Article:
Seven years later in 2005, Ben Lee released a new hit single, Catch My Disease.
No, this is not an ode to the revolutionary tactics of the Gay movement in San Francisco in the 1980's. Complete with Blacks spinning globes on their fingers and playing jump-rope, Catch My Disease contains all of the most stereotypical and safe global pop elements imaginable. Zylophones, na-na-na's, goofy dancing, self-deprecating begging and female worship all illuminate a great sense of oneness and joyful acceptance of the world as it is, or at least as he now sees it.
>My head is a box full of nothing / And that's the way I like it
>My garden's a secret compartment / And that's the way I like it
>And that's the way I like it
>So please / Baby please /Open your heart /Catch my disease
>I was backstage in Pomona / And that's the way I like it
>She drank beer with coca-cola / And that's the way I like it /And that's the way I like it
>She told me about the winds from Santa Anna / And that's the way I like it /And that's the way I like it
>They play Good Charlotte on the radio / And that's the way I like it
>They play Sleepy Jackson on the radio / And that's the way I like it, yeah, that's the way I like it
>I hear Beyoncé on the radio / And that's the way I like it, 'cause that's the way I like it
>They don't play me on the radio / But that's the way I like it
>She told me she loved me like fireworks / And that's the way I like it
Here, Lee completes his transformation from emotional and needy Jewish beta to unashamed and goofy millionaire rockstar loser. His professed satisfaction with his own ignorance My head is a box full of nothing / And that's the way I like it indicates a state that reflects proto-Non-Player-Character. How did this happen? How could an introspective and musically dynamic artist so easily turn into a third-rate regurgitator of the worst kind of cringe-inducing loser pop?
My own hypothesis is that his earlier work, much like that of his other Wuss-Rock contemporaries, wrote their earlier works before having achieved much real word success. In the backdrop of 90's suburban ennui, these guys were social misfits and nobodies in their own lives. From Lee's earlier 1998 album, Breathing Tornadoes, the track Nothing Much Happens demonstrates an uncanny insight into the life of a man who does not take charge of his life.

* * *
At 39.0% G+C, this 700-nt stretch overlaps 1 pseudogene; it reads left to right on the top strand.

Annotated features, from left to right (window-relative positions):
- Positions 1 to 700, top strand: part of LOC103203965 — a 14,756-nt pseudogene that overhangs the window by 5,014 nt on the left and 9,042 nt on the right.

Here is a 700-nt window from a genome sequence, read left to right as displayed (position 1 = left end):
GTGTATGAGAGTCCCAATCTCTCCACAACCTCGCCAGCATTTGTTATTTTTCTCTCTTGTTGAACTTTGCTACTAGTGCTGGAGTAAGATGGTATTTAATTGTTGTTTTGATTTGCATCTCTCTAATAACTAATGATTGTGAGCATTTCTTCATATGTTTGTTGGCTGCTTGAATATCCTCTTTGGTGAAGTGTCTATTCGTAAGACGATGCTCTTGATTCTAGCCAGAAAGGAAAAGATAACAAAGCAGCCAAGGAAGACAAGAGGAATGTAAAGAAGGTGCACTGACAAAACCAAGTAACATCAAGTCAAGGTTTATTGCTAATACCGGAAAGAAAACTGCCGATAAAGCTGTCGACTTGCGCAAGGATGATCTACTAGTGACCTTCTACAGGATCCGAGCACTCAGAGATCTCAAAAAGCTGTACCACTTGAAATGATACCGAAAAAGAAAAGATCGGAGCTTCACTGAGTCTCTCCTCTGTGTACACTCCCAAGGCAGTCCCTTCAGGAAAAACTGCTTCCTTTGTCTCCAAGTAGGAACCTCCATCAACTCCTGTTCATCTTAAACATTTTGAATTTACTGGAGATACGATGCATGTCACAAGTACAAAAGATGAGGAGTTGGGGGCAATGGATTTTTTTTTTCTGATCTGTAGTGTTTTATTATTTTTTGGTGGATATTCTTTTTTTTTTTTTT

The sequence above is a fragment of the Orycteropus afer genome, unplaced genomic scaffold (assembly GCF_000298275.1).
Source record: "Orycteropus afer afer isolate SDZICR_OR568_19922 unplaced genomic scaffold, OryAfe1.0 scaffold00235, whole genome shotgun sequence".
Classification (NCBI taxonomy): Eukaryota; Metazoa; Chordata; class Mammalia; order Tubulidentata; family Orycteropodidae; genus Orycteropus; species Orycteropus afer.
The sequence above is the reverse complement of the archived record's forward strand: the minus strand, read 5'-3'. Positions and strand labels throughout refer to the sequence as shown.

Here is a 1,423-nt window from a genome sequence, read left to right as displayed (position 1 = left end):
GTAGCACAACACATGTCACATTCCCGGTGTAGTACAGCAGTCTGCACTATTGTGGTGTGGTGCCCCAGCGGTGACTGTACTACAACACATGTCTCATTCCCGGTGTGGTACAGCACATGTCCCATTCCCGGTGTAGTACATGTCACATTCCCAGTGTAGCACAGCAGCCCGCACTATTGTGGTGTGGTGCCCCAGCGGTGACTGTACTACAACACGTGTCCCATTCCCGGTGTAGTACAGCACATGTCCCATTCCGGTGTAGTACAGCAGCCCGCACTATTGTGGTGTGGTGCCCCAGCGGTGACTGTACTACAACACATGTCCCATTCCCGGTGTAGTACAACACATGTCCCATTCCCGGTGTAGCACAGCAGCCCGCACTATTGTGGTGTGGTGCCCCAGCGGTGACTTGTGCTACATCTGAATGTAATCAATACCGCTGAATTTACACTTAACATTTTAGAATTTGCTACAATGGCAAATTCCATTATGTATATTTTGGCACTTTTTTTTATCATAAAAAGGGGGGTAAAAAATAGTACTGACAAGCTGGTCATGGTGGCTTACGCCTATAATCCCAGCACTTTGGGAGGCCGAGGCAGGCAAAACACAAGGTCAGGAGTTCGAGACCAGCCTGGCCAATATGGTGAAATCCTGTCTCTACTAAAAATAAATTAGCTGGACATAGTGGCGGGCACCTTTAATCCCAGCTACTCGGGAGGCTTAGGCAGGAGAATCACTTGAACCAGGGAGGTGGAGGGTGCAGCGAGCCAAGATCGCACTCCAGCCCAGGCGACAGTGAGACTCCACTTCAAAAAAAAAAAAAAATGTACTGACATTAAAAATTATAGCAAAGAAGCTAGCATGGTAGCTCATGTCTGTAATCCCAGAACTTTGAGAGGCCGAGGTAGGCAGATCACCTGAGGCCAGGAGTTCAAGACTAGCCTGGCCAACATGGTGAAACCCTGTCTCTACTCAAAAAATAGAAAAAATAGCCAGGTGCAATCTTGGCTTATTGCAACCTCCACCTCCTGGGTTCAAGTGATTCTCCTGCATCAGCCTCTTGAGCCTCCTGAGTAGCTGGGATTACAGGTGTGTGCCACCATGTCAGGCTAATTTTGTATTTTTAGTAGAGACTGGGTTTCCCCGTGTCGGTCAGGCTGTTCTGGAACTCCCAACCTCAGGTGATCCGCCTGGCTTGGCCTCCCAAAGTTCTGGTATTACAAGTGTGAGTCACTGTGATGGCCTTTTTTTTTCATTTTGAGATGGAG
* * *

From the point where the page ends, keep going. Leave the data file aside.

>It's sad and spent /Feel the motion again
>Stop and pause / Then move some more
>Still surprise you when it shatters / But nothing matters
>Still surprise you when it shatters / Don't you know that nothing happens
>But a lot goes on /A lot goes on /But nothing happens
>A lot goes on / A lot goes on / But nothing happens
>Choose a town / Find a girl to follow around
>Stay on track /And just sit back
>Still surprise you when it shatters / But nothing matters
>Still surprise you when it shattered / Don't you know that nothing happens
These lyrics describe the lives of many young urbanite males today, perhaps many more than back in the 90's when Lee was writing. The difference between the sad and dejected Lee and the jubilant replicant in the 2000's can only be one thing: worldly success. Having cashed in on his sadboy diddies, he was pulled into the warm embrace of the American music industry that was crying out for sensitive young males getting in touch with their "feminine sides". It did would not take long before fame, money and easy women would eliminate the self-doubt, personal failure and introspection that had given shape to his earlier work, creating the perfect mouthpiece for sickly-sweet one-world anodyne pop.